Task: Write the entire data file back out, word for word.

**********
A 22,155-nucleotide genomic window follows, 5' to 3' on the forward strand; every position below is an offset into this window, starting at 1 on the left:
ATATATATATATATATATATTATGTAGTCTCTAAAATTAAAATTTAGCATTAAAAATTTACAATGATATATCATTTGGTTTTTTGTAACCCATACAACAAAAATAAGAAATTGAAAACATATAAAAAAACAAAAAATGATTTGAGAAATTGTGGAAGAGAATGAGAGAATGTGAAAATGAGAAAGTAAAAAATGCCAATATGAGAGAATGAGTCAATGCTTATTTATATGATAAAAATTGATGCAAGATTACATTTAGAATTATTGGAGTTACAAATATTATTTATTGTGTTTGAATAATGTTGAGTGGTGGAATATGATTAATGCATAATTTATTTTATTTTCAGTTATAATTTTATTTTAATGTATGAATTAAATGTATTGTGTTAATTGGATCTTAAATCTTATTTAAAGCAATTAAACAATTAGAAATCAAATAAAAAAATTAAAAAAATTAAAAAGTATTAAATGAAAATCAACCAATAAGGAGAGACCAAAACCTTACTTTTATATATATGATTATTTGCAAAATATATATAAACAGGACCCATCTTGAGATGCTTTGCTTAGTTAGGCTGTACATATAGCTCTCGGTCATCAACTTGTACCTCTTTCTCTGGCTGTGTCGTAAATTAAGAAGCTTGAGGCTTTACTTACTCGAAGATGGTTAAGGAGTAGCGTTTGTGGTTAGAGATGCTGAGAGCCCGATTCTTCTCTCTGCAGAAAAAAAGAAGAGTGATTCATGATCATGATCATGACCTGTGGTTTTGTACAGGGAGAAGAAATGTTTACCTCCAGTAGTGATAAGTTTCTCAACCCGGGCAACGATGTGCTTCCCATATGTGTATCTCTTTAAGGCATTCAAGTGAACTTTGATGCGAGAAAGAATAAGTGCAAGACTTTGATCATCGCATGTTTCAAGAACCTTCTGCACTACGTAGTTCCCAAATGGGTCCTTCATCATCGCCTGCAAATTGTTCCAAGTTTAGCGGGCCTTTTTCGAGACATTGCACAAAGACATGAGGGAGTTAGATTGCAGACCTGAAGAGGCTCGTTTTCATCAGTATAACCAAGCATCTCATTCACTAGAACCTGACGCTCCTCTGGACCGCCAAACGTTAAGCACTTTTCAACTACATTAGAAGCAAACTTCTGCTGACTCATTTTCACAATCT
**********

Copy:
A 22,155-nucleotide genomic window follows, 5' to 3' on the forward strand; every position below is an offset into this window, starting at 1 on the left:
ATATATATATATATATATATTATGTAGTCTCTAAAATTAAAATTTAGCATTAAAAATTTACAATGATATATCATTTGGTTTTTTGTAACCCATACAACAAAAATAAGAAATTGAAAACATATAAAAAAACAAAAAATGATTTGAGAAATTGTGGAAGAGAATGAGAGAATGTGAAAATGAGAAAGTAAAAAATGCCAATATGAGAGAATGAGTCAATGCTTATTTATATGATAAAAATTGATGCAAGATTACATTTAGAATTATTGGAGTTACAAATATTATTTATTGTGTTTGAATAATGTTGAGTGGTGGAATATGATTAATGCATAATTTATTTTATTTTCAGTTATAATTTTATTTTAATGTATGAATTAAATGTATTGTGTTAATTGGATCTTAAATCTTATTTAAAGCAATTAAACAATTAGAAATCAAATAAAAAAATTAAAAAAATTAAAAAGTATTAAATGAAAATCAACCAATAAGGAGAGACCAAAACCTTACTTTTATATATATGATTATTTGCAAAATATATATAAACAGGACCCATCTTGAGATGCTTTGCTTAGTTAGGCTGTACATATAGCTCTCGGTCATCAACTTGTACCTCTTTCTCTGGCTGTGTCGTAAATTAAGAAGCTTGAGGCTTTACTTACTCGAAGATGGTTAAGGAGTAGCGTTTGTGGTTAGAGATGCTGAGAGCCCGATTCTTCTCTCTGCAGAAAAAAAGAAGAGTGATTCATGATCATGATCATGACCTGTGGTTTTGTACAGGGAGAAGAAATGTTTACCTCCAGTAGTGATAAGTTTCTCAACCCGGGCAACGATGTGCTTCCCATATGTGTATCTCTTTAAGGCATTCAAGTGAACTTTGATGCGAGAAAGAATAAGTGCAAGACTTTGATCATCGCATGTTTCAAGAACCTTCTGCACTACGTAGTTCCCAAATGGGTCCTTCATCATCGCCTGCAAATTGTTCCAAGTTTAGCGGGCCTTTTTCGAGACATTGCACAAAGACATGAGGGAGTTAGATTGCAGACCTGAAGAGGCTCGTTTTCATCAGTATAACCAAGCATCTCATTCACTAGAACCTGACGCTCCTCTGGACCGCCAAACGTTAAGCACTTTTCAACTACATTAGAAGCAAACTTCTGCTGACTCATTTTCACAATCT